‘Journalists are PR department of Greenpeace’: Andrew Neil on climate crisis
Presenter also tells Freeview event he would like to return to British television
Andrew Neil has said journalists are “basically the PR department of Greenpeace” when it comes to reporting on the climate crisis, as the interviewer indicated he would like to return to British television screens in the future.
The presenter, who had a brief but disastrous stint with the rightwing channel GB News, told a television industry conference that there was not enough critical reporting on predictions about the impact of rising global temperatures.
Neil has previously said he accepts that climate change is real and needs confronting, but accused the likes of Extinction Rebellion of “nonsense scaremongering”.
“You don’t need to be a climate reporting sceptic to challenge a lot of the reports that are coming out,” he told an event organised by Freeview, singling out recent coverage by the BBC and Sky of the Cop26 climate summit. Sky recently pledged to use its programming, including its news coverage, to nudge people to reduce their emissions.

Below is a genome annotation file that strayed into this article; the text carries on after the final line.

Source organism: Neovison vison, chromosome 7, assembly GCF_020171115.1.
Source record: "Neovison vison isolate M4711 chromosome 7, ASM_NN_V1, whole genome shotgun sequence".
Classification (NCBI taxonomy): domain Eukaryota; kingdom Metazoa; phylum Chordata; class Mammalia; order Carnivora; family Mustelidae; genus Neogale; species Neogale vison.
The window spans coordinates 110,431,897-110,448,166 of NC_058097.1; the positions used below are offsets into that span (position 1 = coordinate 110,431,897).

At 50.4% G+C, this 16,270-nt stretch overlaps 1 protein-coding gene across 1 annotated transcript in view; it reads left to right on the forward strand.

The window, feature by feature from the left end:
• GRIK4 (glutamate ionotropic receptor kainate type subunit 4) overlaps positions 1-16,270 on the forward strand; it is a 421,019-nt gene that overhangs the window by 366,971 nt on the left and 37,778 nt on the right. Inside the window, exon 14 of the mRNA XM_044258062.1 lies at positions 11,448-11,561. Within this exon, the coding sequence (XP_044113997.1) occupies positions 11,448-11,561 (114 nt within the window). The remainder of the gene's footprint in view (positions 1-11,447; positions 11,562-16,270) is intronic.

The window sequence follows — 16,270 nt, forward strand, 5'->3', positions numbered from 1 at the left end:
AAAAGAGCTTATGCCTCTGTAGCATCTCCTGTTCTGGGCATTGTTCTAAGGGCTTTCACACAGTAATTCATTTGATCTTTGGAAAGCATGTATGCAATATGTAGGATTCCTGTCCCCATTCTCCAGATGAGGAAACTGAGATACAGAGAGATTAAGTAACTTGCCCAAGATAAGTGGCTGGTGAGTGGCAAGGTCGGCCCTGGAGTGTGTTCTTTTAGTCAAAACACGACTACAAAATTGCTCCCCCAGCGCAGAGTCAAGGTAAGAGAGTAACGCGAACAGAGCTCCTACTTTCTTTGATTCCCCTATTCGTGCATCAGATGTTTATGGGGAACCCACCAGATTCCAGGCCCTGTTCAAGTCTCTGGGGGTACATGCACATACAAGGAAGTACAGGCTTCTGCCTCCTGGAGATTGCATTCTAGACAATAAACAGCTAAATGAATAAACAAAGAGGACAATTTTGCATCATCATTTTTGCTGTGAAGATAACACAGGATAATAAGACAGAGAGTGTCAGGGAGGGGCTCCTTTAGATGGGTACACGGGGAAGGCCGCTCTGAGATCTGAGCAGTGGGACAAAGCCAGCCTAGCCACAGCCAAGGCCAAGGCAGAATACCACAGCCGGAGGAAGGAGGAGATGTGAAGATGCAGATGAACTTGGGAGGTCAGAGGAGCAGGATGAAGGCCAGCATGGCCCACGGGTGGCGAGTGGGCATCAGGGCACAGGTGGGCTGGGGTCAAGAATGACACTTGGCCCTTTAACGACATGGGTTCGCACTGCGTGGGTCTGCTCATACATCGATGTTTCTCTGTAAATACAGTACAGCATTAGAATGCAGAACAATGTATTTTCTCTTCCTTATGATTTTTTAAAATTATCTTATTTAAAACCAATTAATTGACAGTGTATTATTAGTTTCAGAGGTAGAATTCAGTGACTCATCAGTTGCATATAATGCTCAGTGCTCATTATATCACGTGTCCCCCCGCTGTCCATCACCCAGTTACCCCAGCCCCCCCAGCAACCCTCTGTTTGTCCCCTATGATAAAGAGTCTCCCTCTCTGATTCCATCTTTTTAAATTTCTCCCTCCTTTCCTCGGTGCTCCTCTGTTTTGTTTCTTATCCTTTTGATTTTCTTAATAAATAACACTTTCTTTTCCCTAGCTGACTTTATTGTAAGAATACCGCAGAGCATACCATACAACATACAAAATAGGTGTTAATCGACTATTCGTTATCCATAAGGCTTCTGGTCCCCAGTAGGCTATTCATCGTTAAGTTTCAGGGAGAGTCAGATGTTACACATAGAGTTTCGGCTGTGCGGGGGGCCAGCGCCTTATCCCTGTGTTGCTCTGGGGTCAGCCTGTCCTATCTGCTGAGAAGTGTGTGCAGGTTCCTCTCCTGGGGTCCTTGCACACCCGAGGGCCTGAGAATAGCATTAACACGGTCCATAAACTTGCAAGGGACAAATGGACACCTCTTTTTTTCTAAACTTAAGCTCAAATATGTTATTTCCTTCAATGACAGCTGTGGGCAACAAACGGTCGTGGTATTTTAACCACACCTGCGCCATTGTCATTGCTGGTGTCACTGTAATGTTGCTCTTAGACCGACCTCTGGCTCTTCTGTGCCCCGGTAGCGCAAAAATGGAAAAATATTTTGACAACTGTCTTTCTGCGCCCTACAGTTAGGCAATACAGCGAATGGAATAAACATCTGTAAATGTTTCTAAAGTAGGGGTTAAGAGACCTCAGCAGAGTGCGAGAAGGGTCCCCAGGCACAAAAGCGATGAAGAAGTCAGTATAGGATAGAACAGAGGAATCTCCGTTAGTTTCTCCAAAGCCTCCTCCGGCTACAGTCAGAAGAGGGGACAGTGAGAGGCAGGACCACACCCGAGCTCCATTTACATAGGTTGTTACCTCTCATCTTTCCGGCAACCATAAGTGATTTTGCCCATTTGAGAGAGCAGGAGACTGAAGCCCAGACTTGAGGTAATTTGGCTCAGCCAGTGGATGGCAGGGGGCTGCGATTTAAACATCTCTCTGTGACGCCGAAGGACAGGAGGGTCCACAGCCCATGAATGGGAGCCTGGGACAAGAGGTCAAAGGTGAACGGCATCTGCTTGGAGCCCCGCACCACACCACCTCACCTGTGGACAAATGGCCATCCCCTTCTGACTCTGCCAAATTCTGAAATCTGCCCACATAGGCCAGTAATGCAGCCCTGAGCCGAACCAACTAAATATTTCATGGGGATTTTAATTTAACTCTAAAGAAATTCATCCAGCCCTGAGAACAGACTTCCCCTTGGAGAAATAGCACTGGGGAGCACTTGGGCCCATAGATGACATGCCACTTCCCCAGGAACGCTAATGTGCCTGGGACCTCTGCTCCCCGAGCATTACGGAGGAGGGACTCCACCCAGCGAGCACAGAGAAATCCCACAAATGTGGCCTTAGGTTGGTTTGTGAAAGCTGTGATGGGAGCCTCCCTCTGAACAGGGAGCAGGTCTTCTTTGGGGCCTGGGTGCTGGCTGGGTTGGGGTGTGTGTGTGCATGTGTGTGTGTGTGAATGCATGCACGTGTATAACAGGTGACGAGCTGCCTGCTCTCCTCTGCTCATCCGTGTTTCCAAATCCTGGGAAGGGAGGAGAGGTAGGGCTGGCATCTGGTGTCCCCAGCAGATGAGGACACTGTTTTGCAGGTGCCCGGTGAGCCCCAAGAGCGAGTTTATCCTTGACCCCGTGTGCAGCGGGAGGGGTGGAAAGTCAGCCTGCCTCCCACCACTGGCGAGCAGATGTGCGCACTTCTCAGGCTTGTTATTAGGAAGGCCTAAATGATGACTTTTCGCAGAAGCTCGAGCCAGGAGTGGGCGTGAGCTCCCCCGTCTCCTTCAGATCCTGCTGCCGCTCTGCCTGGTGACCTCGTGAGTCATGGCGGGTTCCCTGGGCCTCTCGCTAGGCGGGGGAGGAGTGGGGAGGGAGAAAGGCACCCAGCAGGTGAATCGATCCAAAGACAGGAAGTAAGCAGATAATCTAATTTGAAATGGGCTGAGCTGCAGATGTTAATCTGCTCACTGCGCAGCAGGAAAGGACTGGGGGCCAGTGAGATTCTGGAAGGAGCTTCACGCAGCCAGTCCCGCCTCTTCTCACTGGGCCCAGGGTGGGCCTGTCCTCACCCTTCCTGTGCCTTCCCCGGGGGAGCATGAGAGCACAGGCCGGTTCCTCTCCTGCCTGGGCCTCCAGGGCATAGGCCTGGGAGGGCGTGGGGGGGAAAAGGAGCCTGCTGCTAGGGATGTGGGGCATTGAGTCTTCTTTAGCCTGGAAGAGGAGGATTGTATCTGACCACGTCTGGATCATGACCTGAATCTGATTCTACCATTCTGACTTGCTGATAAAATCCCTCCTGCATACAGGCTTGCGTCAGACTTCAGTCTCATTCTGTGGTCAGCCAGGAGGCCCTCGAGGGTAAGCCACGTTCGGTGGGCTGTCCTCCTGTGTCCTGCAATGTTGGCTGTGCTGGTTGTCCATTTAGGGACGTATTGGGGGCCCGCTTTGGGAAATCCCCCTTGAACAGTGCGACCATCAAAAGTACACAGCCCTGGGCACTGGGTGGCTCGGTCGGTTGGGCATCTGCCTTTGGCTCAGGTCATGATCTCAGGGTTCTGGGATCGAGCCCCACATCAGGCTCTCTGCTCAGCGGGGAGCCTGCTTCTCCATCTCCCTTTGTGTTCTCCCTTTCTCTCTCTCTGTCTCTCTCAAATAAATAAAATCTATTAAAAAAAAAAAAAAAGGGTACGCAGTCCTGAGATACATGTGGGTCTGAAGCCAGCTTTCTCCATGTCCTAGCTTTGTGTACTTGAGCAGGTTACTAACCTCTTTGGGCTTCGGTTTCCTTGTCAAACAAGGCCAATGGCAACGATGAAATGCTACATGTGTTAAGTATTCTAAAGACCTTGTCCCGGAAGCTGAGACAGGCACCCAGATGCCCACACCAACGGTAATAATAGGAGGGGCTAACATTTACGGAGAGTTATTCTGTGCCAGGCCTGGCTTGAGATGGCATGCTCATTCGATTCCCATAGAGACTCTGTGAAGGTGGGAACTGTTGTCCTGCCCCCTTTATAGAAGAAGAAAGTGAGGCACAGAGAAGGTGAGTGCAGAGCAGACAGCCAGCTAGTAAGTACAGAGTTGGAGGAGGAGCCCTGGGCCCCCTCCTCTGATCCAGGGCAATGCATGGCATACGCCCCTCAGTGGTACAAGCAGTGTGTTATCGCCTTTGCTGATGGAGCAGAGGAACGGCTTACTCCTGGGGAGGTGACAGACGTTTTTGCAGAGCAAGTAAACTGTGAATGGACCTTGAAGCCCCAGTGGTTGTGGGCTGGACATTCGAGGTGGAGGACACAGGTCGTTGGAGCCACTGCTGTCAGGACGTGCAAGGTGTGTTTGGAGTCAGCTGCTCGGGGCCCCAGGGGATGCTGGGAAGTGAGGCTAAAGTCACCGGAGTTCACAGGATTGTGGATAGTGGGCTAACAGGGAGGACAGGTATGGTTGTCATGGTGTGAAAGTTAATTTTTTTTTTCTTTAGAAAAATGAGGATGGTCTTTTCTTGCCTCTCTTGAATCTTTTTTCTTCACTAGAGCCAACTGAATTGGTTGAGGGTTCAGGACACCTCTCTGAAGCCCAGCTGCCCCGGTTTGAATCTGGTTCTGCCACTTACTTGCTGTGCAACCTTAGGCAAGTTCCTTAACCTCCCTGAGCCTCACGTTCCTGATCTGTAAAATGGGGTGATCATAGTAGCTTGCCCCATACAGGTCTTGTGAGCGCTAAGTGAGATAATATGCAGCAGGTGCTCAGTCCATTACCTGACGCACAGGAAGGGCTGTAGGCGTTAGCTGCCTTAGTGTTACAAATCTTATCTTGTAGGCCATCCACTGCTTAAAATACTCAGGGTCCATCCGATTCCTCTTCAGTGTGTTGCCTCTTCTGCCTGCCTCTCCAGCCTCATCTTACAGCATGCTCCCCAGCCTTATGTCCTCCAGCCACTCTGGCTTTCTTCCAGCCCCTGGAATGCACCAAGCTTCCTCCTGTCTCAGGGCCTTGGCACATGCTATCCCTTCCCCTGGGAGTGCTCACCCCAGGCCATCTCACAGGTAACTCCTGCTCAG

Neil complained that the news channels gave airtime to the president of the Pacific nation of Tuvalu complaining that his country was sinking due to rising sea levels, without also covering a 2018 study arguing that some of the islands have increased in size.
However, the interviewer has no outlet for his views after his acrimonious departure from GB News this summer. Neil said his decision to help found the channel was the “single biggest mistake” of his career and it was now heading in a “Fox News direction”, with its backers resembling a “Ukip tribute band”.
Despite losing many behind-the-scenes staff, GB News has ironed out many of the technical issues that plagued its launch. Its audience ratings are being sustained by the former Ukip leader Nigel Farage, whose weeknight evening show attracts a small but consistent audience of about 100,000 viewers.
Neil predicted GB News would survive because “the investors are long-term and quite ideological” but he deeply regretted being involved in the shambolic launch. “The mistake was that I put my face on the tin and yet I quickly discovered that I really had no say over what was going into that tin.”
He raised the prospect of returning to British television screens in 2022, with potential employers including the BBC or Rupert Murdoch’s forthcoming talkTV channel. “I’d like to do something on the TV front for one major reason and it’s entirely self-serving: I don’t want GB News to be the full stop in my broadcasting career.”